A Furry Tale - Interview with a Furry

“A couple of years ago I was in Breda with a buddy of mine and there was a Furwalk going on. So people were dressed in their fursuits walking around town and having fun interacting with other people and interacting with each other. And that caught my attention because I always had an interest in animals to begin with and I had just started learning about anthropomorphic animals a.k.a furries. So when I saw them I started to talk to them and they gave some information and then I spent roughly seven years looking and watching and learning from the Furry fandom, learning from the Furry community. At some point I had the great opportunity to get my own fursuit.”

Building a character

In our conversations before, Eserdia mentioned that people create their own characters and turn those characters into fursuits. For Eserdia it was the other way around and I wondered how she built her character around her suit.

“Well my current costume is actually very cheaty. It was a premade costume so it is not my design. I made it into my character but the design was made by the suitmaker and she had that one premade and up for sale and I was the lucky buyer. I made my character around the suit but in other cases people make a character first, they draw it and build a personality around it and then they have a suit made. But I kind of did it the opposite way.”

She continues: “I still have two characters I would love to have a suit made out of, a fox and a sheep. I still have some work to do on both and I have a lot of saving up to do because the suits are not cheap. The average partial suit, so my suit which is just the head, the hands and the tail would averagely cost you between 750 euros up to 1500 euros. And for a decent full suit, you would pay around 3000 euros.”

It isn’t cheap to be a Furry and as people are quick to judge, I ask Eserdia if she ever just goes into town dressed in her suit. “Well, I’m kind of new to actually walking around in a suit so I had some practise rounds to test the character and to test the behaviour of the character around town. I got a lot of mixed reactions do I’m probably not going to do that too often. I will mostly be wearing it to festivals or cons and things like that.”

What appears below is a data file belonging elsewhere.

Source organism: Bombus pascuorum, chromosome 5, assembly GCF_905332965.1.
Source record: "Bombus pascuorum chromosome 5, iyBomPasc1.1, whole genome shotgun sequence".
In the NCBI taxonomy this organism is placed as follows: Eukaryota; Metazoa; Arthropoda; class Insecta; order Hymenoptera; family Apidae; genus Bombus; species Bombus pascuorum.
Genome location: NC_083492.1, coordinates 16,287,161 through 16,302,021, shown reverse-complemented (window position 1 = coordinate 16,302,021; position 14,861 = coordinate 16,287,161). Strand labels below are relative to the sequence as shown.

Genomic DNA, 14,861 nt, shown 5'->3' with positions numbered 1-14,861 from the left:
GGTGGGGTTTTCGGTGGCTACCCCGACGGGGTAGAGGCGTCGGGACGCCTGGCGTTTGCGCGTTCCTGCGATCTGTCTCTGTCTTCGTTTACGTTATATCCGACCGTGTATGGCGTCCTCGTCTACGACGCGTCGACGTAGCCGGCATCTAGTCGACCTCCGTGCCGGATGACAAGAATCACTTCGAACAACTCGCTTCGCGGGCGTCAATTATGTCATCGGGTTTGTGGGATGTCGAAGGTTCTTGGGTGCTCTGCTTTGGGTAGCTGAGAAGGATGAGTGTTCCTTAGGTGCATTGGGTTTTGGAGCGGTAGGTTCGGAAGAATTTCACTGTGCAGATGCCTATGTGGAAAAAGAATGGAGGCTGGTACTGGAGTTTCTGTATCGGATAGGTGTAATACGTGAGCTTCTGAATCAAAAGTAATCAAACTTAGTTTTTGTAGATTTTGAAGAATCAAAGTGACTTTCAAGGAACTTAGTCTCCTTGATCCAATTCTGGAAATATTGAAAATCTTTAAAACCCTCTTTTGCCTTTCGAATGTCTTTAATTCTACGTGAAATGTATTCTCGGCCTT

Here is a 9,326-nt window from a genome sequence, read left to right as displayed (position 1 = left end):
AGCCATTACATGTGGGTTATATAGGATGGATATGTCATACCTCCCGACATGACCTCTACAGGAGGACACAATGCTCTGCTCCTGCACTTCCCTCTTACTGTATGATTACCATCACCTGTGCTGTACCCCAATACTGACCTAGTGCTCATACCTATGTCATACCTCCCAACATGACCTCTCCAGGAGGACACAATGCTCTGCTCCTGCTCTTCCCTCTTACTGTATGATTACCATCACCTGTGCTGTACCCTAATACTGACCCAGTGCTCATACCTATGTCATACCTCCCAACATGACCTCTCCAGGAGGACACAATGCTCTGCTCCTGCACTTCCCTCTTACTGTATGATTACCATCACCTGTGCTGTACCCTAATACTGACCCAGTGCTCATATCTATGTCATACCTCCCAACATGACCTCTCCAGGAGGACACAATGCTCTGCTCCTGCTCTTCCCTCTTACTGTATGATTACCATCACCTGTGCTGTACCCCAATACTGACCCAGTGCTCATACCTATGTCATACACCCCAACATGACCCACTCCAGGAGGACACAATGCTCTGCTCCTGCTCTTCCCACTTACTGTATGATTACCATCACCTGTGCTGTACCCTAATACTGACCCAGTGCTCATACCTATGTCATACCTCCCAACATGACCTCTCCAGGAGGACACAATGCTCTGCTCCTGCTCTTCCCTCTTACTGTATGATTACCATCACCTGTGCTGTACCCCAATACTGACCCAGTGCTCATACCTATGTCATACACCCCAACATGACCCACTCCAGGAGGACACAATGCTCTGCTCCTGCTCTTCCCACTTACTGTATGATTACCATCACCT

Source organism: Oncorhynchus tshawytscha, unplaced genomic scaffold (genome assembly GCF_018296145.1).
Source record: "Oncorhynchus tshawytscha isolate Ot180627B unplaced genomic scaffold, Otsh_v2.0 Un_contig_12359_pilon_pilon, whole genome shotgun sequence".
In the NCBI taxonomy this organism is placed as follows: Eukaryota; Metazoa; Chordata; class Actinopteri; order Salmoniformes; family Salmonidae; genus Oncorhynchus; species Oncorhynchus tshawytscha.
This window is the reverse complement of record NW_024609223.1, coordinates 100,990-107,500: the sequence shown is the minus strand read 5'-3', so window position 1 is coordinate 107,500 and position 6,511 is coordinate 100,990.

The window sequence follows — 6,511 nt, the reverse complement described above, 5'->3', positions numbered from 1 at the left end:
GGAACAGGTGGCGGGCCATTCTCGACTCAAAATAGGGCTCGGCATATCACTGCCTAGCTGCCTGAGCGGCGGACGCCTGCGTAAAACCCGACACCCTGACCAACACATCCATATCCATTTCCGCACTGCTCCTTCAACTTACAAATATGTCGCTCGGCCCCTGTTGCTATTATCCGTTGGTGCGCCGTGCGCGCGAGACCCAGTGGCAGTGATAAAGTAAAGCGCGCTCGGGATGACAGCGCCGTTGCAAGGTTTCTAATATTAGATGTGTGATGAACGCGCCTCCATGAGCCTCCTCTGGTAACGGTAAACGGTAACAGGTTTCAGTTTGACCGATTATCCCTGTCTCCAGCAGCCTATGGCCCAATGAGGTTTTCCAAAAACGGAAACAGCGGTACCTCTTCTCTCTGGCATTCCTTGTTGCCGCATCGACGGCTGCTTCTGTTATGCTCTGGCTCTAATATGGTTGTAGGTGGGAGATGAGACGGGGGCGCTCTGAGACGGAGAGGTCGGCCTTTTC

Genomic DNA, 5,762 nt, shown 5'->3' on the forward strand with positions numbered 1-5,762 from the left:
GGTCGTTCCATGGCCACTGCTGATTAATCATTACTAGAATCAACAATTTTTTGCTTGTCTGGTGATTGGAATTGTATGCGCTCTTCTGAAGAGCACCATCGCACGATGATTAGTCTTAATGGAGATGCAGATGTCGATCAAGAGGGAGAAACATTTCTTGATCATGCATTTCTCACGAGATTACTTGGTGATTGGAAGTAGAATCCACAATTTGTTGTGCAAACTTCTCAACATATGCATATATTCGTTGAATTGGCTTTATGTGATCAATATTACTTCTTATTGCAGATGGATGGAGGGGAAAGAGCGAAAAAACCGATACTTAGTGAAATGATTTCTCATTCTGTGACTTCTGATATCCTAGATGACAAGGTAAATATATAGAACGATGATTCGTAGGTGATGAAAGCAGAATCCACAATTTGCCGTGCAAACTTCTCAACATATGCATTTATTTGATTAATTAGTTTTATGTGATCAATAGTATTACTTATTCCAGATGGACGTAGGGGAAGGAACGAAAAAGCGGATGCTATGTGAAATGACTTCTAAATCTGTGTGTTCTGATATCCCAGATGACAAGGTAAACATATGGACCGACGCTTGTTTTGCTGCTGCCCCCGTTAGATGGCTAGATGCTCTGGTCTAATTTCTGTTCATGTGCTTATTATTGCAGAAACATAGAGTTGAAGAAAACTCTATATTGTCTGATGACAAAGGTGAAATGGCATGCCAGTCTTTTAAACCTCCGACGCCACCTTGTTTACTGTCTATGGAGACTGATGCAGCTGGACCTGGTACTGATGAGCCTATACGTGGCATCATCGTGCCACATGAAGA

Mixed reaction towards Furries

A Furry Tale - Interview with a Furry

I wonder how it feels to have to deal with these mixed reactions when you are doing something that you love. When I look at myself, I occasionally put on some funky makeup which results in my mother telling me I look like a clown. I know that hurts but what is it like to hear it from strangers and why do they react so negatively towards furries?

“I think it depends a lot on where you go and how the people think about Furries and what they know about it, which is not a lot in most cases. People tend to hold back a little in their reactions and try to not interact or look away when they see someone in a fursuit. Children are the most interesting to interact with. They can be very enthusiastic or scared or curious or very annoying because they want you to take your head off and that is an absolute no go because that takes away the magic. Then they know for sure it is just a person in a suit and you want to be the character in the suit.